Notes: The dependent variable is the standardized math or English language arts (ELA) score. Standard errors clustered by school in parentheses. Variables followed by (r) are reverse-coded to ease interpretation; each cell represents the coefficient estimate on the interaction between the competition measure, being a C, D, or F school in October 2011, and a post-policy indicator. Coefficients are multiplied by 100 for interpretability. Controls at the student level include indicators for gender, race, subsidized lunch eligibility, limited English proficiency (LEP), and special education. Controls at the school level include percent male, percent of each race, percent of student body eligible for subsidized lunch, percent LEP, and percent special education. Models also include school and year fixed effects; New Orleans’ schools and charter schools are excluded from this sample. Adj. = adjusted.

*p < 0.10; **p < 0.05; ***p < 0.01.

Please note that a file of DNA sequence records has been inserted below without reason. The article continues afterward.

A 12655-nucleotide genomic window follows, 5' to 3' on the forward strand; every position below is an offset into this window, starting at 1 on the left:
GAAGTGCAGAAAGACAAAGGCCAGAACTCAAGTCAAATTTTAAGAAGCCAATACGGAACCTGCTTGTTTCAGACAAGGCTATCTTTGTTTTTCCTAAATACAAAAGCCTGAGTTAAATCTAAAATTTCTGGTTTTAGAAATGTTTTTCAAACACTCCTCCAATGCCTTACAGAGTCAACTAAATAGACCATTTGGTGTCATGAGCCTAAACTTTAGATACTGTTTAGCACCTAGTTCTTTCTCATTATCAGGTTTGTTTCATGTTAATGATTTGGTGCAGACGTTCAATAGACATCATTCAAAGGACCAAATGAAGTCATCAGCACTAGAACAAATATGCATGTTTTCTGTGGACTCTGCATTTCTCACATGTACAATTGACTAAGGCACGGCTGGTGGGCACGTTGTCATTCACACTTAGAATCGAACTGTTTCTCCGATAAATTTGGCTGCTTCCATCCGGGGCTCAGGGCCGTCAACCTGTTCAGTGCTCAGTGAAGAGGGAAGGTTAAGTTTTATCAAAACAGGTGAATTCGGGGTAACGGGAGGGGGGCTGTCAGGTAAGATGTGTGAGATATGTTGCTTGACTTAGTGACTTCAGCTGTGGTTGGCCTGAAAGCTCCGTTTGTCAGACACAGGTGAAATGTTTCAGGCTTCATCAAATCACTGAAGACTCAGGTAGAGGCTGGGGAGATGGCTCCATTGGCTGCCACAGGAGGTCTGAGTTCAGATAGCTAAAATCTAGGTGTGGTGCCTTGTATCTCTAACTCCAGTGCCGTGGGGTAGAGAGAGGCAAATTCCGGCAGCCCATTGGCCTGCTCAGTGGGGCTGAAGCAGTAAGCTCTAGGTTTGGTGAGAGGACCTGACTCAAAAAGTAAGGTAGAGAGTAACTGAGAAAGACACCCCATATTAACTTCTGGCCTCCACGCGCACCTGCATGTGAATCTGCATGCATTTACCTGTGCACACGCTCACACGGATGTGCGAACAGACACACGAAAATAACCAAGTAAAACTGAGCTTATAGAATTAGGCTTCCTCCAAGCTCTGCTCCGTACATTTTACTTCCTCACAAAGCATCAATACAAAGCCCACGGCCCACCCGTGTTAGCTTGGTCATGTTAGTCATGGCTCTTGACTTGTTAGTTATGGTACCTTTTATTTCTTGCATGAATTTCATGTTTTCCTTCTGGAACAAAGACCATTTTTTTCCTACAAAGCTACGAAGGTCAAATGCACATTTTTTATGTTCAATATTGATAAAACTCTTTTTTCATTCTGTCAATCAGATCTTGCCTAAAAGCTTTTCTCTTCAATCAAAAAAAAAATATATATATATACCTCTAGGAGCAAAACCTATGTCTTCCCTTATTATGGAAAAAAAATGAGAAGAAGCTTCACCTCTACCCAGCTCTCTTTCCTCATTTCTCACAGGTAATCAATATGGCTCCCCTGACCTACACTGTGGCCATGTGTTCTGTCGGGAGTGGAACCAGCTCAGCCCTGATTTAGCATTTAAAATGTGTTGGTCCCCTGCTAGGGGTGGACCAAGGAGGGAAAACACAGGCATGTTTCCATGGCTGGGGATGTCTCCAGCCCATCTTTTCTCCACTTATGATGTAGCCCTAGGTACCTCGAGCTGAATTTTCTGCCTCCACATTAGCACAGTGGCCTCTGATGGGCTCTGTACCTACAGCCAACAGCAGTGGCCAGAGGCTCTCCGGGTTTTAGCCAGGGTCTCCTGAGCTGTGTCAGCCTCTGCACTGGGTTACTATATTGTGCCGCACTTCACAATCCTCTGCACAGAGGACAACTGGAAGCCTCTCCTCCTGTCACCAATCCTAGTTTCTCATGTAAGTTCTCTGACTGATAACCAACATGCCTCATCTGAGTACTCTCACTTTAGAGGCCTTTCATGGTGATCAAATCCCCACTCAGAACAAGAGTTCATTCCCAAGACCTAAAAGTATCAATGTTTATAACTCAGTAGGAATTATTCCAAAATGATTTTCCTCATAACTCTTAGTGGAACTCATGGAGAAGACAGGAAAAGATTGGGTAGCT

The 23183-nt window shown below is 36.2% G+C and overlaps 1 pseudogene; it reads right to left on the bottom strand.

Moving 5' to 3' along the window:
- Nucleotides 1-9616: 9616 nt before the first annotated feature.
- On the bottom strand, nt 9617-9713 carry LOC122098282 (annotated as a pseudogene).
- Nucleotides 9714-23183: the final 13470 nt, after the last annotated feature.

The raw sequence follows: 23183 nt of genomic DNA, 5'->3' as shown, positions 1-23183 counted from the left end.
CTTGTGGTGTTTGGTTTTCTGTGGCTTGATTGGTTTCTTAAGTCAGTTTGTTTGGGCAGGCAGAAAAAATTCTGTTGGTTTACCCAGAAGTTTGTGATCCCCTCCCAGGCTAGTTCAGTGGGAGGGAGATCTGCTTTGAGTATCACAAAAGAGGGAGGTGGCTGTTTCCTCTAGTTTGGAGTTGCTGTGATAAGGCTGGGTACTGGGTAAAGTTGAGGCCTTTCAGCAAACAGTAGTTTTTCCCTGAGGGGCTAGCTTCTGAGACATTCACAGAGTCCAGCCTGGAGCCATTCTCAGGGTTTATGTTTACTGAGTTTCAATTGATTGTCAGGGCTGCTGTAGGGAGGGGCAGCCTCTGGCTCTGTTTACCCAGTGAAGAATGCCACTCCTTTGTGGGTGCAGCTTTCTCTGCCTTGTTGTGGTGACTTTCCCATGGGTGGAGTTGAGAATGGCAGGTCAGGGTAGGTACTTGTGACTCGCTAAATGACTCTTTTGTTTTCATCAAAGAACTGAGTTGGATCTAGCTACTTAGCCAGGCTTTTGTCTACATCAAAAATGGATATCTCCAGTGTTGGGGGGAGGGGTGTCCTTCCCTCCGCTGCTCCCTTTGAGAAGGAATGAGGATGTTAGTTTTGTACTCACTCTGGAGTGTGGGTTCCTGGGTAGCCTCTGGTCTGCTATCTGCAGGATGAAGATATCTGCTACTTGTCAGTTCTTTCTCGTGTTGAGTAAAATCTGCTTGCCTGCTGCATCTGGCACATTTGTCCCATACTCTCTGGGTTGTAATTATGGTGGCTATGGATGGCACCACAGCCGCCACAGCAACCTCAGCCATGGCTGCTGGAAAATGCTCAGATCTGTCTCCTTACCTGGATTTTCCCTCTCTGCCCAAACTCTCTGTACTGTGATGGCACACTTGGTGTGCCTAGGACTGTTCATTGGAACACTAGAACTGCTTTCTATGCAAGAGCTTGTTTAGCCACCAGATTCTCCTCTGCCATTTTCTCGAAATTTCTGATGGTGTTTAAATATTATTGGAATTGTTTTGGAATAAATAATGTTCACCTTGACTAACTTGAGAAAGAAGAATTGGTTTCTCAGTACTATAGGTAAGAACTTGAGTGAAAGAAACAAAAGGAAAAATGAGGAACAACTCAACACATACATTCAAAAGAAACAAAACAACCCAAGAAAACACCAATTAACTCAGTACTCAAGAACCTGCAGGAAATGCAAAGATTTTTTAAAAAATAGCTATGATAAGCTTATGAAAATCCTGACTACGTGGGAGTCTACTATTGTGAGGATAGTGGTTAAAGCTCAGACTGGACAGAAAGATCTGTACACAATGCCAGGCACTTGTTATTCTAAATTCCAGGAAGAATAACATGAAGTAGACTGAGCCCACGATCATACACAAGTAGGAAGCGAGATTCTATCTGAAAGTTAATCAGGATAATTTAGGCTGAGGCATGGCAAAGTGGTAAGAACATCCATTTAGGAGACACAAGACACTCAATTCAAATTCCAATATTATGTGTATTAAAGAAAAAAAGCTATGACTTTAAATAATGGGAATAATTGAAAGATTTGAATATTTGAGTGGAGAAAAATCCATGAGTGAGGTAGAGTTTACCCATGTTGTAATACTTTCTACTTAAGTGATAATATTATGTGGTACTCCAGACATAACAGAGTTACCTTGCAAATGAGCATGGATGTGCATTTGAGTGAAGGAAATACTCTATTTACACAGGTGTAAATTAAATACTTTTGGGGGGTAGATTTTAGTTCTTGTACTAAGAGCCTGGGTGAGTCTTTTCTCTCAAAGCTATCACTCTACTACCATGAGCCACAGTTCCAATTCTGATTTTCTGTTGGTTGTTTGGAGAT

Looking first at the density measure, each additional private school located within a ten-mile radius of a given public school is associated with a .0011 standard deviation (SD) increase in math performance.2 Adding nine nearby private schools (roughly a 1 SD increase) increases test scores by .0100 SD. As we might expect, the competitive effect is stronger as the radius narrows. Within a five-mile radius, each additional private school is associated with a .0023 SD increase in math performance. In terms of diversity, the addition of one private religious school within a ten-mile radius is associated with a .0092 SD increase in math performance. Adding two additional types of nearby private schools (approximately a 1 SD increase) is associated with an increase of .0208 of a standard deviation. Again, that effect size grows larger when we narrow the radius within which we measure competition. Within a five-mile radius, the addition of one private religious school is associated with a .0118 SD increase in math performance.